Coordinates of localities were acquired in the field with Global Positioning System devices (referenced to map datum WGS84), and by consulting data in museum catalogues or databases. We refined, when possible, the provenance of records obtained from the literature or available in museum databases without specific field coordinates using the software Google Earth Pro 7.1.2 (Google 2005).


Terminology for cephalic shields follows Savage (1960) as augmented by Peters (1964), whereas ventral and subcaudal counts follow Dowling (1951). Condition of the loreal scale follows Passos et al. (2007b). Measurements were taken with a dial caliper (Mitutoyo®) to the nearest 0.1 mm, except for snout-vent length (SVL) and caudal length (CL), which were measured with a ruler to the nearest 1 mm. Measurements and descriptions of paired cephalic scales are strictly based on the right side of head. We measure the head length from tip of rostral scale to the end of the quadrate-mandibular joint, head width in the broadest region and midbody diameter at mid-length of SVL. Counts of body marks (blotches, spots, and dots), in some taxa, were performed separately on each side of the dorsum because these marks are not always transversally continuous or equivalent along the sides of vertebral region. Herein, the term “blotch” refers to broader (two or more scales long and wide) dorsal marks located on the vertebral and paravertebral regions, the term “spot” refers to small (less than two scales long and wide) marks throughout the dorsum or venter, whereas “dot” refers to any mark smaller than a scale. The color tones follow Köhler (2012). Sex was determined on the basis of presence/absence of hemipenes verified through a ventral incision at the base of the tail. We examined maxillae in situ under a stereomicroscopy, through a narrow lateromedial incision between the supralabials and the maxillary arch. After removing tissues covering the maxillary bone, we counted teeth and empty sockets. We follow Passos et al. (2009e) and Passos et al. (2010c) with respect to conditions of the morphological characters used in diagnosis and description.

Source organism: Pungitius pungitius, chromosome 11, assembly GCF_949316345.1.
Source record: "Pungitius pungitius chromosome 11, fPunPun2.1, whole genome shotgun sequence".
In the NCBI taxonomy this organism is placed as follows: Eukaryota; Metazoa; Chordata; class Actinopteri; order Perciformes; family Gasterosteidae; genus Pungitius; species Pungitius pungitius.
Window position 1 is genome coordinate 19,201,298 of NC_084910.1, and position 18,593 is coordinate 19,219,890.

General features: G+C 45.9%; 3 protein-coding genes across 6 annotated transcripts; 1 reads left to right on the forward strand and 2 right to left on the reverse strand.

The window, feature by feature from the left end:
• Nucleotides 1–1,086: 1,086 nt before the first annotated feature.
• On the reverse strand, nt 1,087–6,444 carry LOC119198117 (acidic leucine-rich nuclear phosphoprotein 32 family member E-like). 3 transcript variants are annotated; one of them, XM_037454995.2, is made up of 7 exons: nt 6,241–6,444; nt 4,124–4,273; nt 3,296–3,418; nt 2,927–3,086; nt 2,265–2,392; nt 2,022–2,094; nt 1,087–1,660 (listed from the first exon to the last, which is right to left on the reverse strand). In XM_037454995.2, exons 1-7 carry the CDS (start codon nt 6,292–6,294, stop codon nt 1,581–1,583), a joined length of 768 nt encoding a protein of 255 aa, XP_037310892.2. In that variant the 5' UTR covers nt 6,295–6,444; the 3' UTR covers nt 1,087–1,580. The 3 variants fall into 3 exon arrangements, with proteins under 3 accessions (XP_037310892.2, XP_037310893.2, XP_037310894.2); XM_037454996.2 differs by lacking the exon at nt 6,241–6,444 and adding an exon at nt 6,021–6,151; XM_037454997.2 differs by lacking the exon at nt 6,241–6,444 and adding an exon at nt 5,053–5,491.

Atractus atlas sp. nov.

Atractus sp. ̶ Almendáriz, Simmons, Brito y Vaca-Guerrero. 2014. Amphibian & Reptile Conservation 8(1): 60.

ZooBank Life Science Identifier (LSID):


An adult female (MEPN 14203) collected on July 26 2011 by Ana Almendáriz, Jorge Brito, Juan Hurtado and Jorge Puchaicela at Rio Blanco (03º55’2.08’’S 78º30’9.81’’W, ca. 1850 m above sea level; asl hereafter), Paquisha, municipality of Paquisha, province of Zamora-Chinchipe, Ecuador (Figs. 1-2).

Figure 1 General view in life of the holotype of Atractus atlas sp. nov. (MEPN 14203). SVL 820 mm, CL 106 mm + N (amputated tail). 

Figure 2 Dorsal (a) and ventral (b) views of body of the holotype of Atractus atlas sp. nov. (MEPN 14203; SVL 820 mm, CL 106 mm + N). 

Figure 3 Dorsal (left) and ventral (right) views of body of the paratype of Atractus atlas (DHMECN 2972 - A, SVL 735 mm, CL 90 mm) and the holotype of Atractus touzeti (FHGO 517 - B; SVL 1035 mm, CL 118 mm). 


Three adult females from southeastern slopes of Ecuadorian Andes: (DHMECN 2972) collected on May 2005 by Juan Carlos Ronquillo at Guayzimi Alto (04°06’20.7”S 78°46’05.7”W; ca. 2100 m asl ), Parroquía Guayzimi, province of Zamora-Chinchipe; (QCAZ 14946) from Reserva Biológica Cerro Plateado (04º36’20’’S 78º52’30’’W; ca. 1700 m asl), and (DHMECN 12361) collected on July 5 2014 by Jorge Brito and Victor León at Zúñac (02º11’48’’S 78º18’58’’W; ca. 1900 m asl), Parque Nacional Sangay, Cantón Morona, both in the province of Morona Santiago. Quantitative variation of the type-series of Atractus atlas is presented in Table I.